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Fatal Blasts Prompt Govt to Tighten Measures on Workplace Safety

China's coal mines are cashing in on the strong market demand, triggering frequent fatal mine blasts across the country and prompting the government to tighten workplace safety inspections one after another.

But mines will remain dangerous because robust demand encourages mines to continue increasing production beyond their capacity, experts told China Business Weekly last week.

When a coal mine accident takes place, all the mines in nearby areas are requested to stop their operations for inspections.

"Stopping production cuts down the coal supply in the market, and eventually, stimulates others to produce more to cash in on the strong demand, " said Huang Teng, an analyst with Beijing Changmao Consultant Co Ltd.

It is like a chain reaction.

Although the coal prices have been increasing this year due to swelling demand driven by brisk economic growth and heating in winter, as much as 55 percent of the increase was transferred to circulation areas.

"The low prices have caused losses to coal industries for decades, said Pu Hongjiu, vice president of the China National Coal Association. "Mining companies have to cut down the investment in safety improvement and maintenance of pits, and the salaries of workers. "

In all, the mines are short of 50 billion yuan (US$6 billion) in safety investment, according to Pu.

More than 300 miners have died in two major coal mine explosions in the past two months.

A gas blast at a coal mine in Guizhou Province killed at least 16 people last Thursday, just three days after an explosion in Shaanxi Province, claiming 166 lives.

The two blasts followed another deadly explosion that killed 147 in Henan Province in late October.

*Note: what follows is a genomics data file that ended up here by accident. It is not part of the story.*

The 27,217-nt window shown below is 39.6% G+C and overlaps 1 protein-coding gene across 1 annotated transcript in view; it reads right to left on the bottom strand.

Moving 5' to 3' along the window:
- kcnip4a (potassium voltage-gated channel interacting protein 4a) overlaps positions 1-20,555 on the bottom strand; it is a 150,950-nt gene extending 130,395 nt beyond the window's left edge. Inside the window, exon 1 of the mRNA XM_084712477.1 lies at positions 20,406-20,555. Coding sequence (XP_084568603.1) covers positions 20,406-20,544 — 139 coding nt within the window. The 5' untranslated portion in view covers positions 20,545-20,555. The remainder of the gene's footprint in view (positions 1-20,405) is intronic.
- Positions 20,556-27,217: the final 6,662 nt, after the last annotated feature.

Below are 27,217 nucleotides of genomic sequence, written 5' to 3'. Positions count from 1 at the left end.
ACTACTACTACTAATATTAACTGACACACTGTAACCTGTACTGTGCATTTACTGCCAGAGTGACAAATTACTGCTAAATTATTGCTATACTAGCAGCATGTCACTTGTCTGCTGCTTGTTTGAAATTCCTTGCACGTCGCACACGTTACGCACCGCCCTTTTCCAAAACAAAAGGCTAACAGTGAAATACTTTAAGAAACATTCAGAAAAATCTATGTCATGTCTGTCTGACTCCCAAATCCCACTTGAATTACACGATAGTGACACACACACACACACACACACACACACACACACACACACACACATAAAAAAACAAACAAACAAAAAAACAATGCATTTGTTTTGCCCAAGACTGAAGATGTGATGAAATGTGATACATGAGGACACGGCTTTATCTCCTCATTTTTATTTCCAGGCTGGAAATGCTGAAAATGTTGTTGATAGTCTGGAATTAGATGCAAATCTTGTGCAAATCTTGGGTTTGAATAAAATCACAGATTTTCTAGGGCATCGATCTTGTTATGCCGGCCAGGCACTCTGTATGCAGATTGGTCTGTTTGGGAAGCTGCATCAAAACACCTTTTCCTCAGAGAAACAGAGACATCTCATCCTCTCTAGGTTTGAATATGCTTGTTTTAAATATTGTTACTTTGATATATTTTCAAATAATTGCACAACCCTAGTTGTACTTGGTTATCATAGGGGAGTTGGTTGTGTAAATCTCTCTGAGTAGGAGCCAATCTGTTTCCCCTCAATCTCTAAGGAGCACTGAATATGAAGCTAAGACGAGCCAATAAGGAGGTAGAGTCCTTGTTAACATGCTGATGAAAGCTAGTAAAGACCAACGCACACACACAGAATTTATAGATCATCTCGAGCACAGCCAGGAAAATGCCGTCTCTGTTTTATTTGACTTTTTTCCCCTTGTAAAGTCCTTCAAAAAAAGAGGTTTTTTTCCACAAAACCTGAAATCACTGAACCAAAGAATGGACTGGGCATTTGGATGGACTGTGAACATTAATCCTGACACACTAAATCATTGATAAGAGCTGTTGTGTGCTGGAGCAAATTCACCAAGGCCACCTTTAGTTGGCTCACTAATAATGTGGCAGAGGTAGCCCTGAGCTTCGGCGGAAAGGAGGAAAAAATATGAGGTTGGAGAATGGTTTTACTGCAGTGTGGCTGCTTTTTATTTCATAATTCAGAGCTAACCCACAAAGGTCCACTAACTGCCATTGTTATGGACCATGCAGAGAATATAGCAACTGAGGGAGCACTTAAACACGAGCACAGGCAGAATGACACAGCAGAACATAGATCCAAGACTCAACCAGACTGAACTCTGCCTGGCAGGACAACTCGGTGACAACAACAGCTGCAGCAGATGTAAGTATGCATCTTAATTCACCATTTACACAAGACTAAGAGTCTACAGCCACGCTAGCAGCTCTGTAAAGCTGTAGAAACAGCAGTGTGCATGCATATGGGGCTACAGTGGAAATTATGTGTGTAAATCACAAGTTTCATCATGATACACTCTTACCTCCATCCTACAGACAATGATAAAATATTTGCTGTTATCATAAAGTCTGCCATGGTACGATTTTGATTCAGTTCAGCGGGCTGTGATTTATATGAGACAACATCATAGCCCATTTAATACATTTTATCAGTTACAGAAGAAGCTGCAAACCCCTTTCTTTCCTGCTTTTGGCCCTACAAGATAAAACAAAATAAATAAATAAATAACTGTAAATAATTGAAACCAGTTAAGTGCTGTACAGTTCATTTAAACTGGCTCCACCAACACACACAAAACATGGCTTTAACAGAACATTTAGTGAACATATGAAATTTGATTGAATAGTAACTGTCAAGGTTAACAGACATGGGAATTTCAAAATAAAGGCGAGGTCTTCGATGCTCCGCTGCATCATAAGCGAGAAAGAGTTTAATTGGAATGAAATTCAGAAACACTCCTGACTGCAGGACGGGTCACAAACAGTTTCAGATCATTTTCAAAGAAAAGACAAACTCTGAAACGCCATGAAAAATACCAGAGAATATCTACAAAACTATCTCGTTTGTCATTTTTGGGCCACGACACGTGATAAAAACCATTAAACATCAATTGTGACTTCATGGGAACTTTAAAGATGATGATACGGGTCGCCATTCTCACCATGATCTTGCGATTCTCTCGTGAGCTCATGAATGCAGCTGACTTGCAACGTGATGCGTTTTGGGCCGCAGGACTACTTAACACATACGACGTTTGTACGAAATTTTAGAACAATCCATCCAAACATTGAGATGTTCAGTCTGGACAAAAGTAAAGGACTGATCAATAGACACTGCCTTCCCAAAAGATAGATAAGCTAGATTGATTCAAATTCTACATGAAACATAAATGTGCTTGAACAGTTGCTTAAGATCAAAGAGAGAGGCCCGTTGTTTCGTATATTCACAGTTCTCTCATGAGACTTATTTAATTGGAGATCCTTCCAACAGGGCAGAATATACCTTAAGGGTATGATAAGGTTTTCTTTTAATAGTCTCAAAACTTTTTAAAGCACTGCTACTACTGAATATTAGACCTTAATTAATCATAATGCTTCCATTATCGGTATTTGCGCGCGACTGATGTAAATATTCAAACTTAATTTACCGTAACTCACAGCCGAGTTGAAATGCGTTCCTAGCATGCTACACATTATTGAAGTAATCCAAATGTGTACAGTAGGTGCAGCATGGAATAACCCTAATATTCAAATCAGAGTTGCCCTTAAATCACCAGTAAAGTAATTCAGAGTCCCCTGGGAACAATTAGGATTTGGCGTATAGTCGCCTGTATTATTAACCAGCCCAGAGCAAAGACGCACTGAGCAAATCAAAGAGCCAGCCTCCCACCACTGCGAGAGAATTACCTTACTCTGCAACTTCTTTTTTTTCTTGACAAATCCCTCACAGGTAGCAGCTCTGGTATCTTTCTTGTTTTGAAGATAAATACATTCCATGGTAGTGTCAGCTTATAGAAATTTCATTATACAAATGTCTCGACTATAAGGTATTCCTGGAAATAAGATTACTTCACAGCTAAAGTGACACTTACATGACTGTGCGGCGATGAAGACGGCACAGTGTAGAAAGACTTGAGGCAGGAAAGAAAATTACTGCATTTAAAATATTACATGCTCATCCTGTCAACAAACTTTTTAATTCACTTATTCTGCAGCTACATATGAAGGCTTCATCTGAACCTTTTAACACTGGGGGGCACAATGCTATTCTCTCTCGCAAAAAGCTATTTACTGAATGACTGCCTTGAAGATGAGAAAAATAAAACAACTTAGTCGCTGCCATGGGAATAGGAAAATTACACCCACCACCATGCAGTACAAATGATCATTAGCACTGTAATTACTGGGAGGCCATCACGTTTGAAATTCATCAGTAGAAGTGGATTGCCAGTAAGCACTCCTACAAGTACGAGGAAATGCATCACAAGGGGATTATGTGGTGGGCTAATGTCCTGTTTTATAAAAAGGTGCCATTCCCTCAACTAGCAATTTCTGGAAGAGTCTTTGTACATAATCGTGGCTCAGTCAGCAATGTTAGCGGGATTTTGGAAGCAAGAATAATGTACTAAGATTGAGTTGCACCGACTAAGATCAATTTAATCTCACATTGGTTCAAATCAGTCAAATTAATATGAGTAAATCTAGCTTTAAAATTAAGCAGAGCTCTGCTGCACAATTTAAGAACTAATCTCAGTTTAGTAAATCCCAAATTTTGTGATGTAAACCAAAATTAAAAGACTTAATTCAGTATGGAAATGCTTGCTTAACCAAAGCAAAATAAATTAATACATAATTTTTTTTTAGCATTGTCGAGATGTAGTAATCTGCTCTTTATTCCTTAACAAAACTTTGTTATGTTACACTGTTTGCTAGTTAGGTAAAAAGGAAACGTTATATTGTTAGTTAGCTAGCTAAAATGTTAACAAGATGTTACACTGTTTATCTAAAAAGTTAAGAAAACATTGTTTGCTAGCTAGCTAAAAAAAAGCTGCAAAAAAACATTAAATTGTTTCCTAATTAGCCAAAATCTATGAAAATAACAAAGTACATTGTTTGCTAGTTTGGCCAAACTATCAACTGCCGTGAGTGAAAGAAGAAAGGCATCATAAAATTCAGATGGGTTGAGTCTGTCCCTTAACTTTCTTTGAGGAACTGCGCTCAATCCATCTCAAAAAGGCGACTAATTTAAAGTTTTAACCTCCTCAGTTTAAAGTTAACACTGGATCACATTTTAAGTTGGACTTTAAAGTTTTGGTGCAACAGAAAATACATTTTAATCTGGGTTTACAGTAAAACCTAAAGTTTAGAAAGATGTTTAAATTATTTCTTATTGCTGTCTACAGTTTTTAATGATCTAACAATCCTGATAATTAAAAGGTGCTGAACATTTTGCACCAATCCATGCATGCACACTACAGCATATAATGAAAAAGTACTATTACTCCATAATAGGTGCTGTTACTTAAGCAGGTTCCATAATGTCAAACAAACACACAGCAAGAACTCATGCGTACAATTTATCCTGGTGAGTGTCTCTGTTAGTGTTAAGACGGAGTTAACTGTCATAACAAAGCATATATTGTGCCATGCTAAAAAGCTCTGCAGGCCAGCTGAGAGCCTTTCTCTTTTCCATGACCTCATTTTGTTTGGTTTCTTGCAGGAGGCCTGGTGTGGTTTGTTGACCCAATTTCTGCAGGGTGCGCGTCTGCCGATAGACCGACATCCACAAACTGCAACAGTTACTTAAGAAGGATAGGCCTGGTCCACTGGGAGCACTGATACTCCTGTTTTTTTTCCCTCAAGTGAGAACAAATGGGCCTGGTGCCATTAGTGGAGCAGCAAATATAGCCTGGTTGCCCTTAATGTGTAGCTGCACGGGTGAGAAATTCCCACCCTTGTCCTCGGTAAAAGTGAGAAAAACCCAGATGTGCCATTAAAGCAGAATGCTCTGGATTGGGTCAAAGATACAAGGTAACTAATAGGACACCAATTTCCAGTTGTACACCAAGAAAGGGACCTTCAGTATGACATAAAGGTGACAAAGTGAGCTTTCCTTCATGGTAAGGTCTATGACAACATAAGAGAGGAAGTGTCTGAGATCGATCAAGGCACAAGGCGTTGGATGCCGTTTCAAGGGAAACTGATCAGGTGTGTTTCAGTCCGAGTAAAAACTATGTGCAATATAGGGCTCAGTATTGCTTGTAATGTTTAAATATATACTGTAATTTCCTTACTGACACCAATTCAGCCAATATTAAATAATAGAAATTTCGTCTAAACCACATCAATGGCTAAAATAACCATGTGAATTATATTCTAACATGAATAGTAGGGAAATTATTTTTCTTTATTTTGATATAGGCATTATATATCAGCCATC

Apart from the old story of poor safety conditions, experts said the over-production is also partly to blame for these accidents.

Coal mines are producing beyond their capacity in order to cash in on market growth. Strong economic growth, especially the hefty electricity generation demand, has continuously pushed up coal consumption, increasing coal prices.

Over-capacity production is becoming more serious during the winter when more coal is needed for heating.

Chenjiashan, where the Shaanxi accident occurred, completed 1.8 million tons full-year production plan in November. But the local mining bureau demanded it produce 2.2 million this year.

Official statistics show 20 of the 27 coal producing areas have operated beyond their capacity. Most of the areas have produced 10 percent over their normal capacity, while some are even producing 50 percent more.

This overproduction, without the necessary maintenance and rest, worsened working conditions and made the mines increasingly dangerous.

Meanwhile, the price increase in the coal market also led to the reopening of many illegal small coal mines, which have been forced to close down because of their poor safety records and inefficient production.

Some local governments overlooked the reopening of the illegal mines as they contribute tax revenues and meet the immediate coal demand.

In the first 10 months of the year, China, the world's biggest coal producer, turned out 1.6 billion tons of coal, an increase of 19 percent year-on-year.